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Annual mammograms after age 40 remains a good protocol

Despite new recommendations, the facts remain clear: breast cancer kills and screening saves lives.

Self breast exams, clinical breast exams and yearly mammograms — for many women these tests are a mainstay of their breast care.

These long-standing recommendations are now threatened, leaving many women wondering how to be proactive about their breast health.

The American Cancer Society (ACS) in October introduced new breast cancer screening recommendations. For average-risk women, the ACS recommends yearly mammograms starting at age 45 — instead of 40 — and biennially over age 54. The ACS also recommends against clinical and self-breast exams.

These guidelines join a growing list of conflicting screening recommendations that frustrate women and health care providers alike.

Along with the National Comprehensive Cancer Network, American Congress of Obstetricians and Gynecologists, and American College of Radiology, Hoag Hospital remains steadfast in our belief that annual mammograms starting at age 40 are the standard of care.

The reasoning behind the disparate recommendations is complex. However, the following facts are fundamental to the debate over breast cancer screening:

1.) Breast cancer remains the second leading cause of cancer death in women.

2.) One in 8 women will develop breast cancer in her lifetime.

3.) Seventy five percent to 90 percent of women who develop breast cancer are at “average risk.”

4.) Screening mammography significantly reduces a woman's risk of dying from breast cancer.

How much is a life worth? How accurate is the decades-old data on mammography? Which cancers don't kill? Who will develop cancer? These questions we cannot answer with certainty.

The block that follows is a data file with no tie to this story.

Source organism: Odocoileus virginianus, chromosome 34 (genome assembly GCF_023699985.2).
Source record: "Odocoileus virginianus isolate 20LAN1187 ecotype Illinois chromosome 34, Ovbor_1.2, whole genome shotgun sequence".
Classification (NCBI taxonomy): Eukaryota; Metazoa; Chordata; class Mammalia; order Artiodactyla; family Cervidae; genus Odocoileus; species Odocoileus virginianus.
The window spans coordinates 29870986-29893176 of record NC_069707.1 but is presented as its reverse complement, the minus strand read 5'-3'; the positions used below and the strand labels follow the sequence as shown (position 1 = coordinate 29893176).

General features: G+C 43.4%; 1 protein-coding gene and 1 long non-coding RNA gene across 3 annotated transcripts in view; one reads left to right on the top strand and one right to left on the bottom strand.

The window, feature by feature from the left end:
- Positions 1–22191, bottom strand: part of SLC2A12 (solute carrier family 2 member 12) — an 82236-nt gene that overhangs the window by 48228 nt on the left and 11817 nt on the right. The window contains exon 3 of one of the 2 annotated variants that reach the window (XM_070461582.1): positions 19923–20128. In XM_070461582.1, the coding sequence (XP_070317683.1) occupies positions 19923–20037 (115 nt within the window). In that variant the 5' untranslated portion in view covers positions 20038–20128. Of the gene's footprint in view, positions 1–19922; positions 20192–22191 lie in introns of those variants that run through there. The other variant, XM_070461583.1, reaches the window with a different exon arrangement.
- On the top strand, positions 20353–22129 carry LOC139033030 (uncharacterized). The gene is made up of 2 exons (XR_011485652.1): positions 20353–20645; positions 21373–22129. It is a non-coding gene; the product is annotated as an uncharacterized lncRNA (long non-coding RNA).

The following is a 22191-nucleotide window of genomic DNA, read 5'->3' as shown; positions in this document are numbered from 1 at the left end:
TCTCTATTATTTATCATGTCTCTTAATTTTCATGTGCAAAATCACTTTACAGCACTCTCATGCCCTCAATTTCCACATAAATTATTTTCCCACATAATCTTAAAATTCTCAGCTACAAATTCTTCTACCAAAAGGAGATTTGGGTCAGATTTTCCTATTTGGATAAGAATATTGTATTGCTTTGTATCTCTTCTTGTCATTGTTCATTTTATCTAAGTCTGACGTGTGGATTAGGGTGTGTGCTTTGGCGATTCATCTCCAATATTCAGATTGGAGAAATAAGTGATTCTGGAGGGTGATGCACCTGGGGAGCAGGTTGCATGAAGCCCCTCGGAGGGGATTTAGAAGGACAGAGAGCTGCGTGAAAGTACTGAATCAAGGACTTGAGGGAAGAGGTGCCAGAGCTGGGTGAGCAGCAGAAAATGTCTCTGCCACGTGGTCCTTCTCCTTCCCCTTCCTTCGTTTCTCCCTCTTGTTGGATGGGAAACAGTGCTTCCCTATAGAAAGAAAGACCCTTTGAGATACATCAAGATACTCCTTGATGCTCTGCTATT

Risks and harms should always be considered. These include the potential for “over-diagnosis” of breast cancer, false positive mammogram results and financial burden. But when we couple the uncertainty and subjectivity surrounding the screening debate with the unmitigated fact that screening saves lives, the loosening of screening guidelines turns into a high-stakes gamble.

Aside from the cardinal focus on breast cancer mortality, early detection often results in breast-conserving surgery, better cosmetic results, lower treatment costs and potentially avoiding chemotherapy and radiation.

Mammography is not perfect. But two facts that cannot be overstated are that cancer kills and mammograms save lives.

So the next logical steps in the fight against breast cancer are to improve screening and focus on more effective and tailored treatments. Breast tomosynthesis, or 3D mammography, is a great leap in this direction and has been shown to increase the detection of invasive cancer by 40%, while simultaneously reducing the rate of false positives. Couple this with highly skilled, dedicated breast radiologists, and women experience less anxiety and fewer biopsies.

Tens of thousands of women will develop breast cancer between the ages of 40 and 44 this year. According to the ACS, most of them should forgo screening mammograms and any form of breast exam. How will these women be diagnosed? When their tumor is visibly deforming or when they develop headaches from metastatic tumor?

We have the tools that save women's lives. We should be using them. For more information, visit

Dr. January Lopez is the director of Breast Imaging at Hoag Breast Center.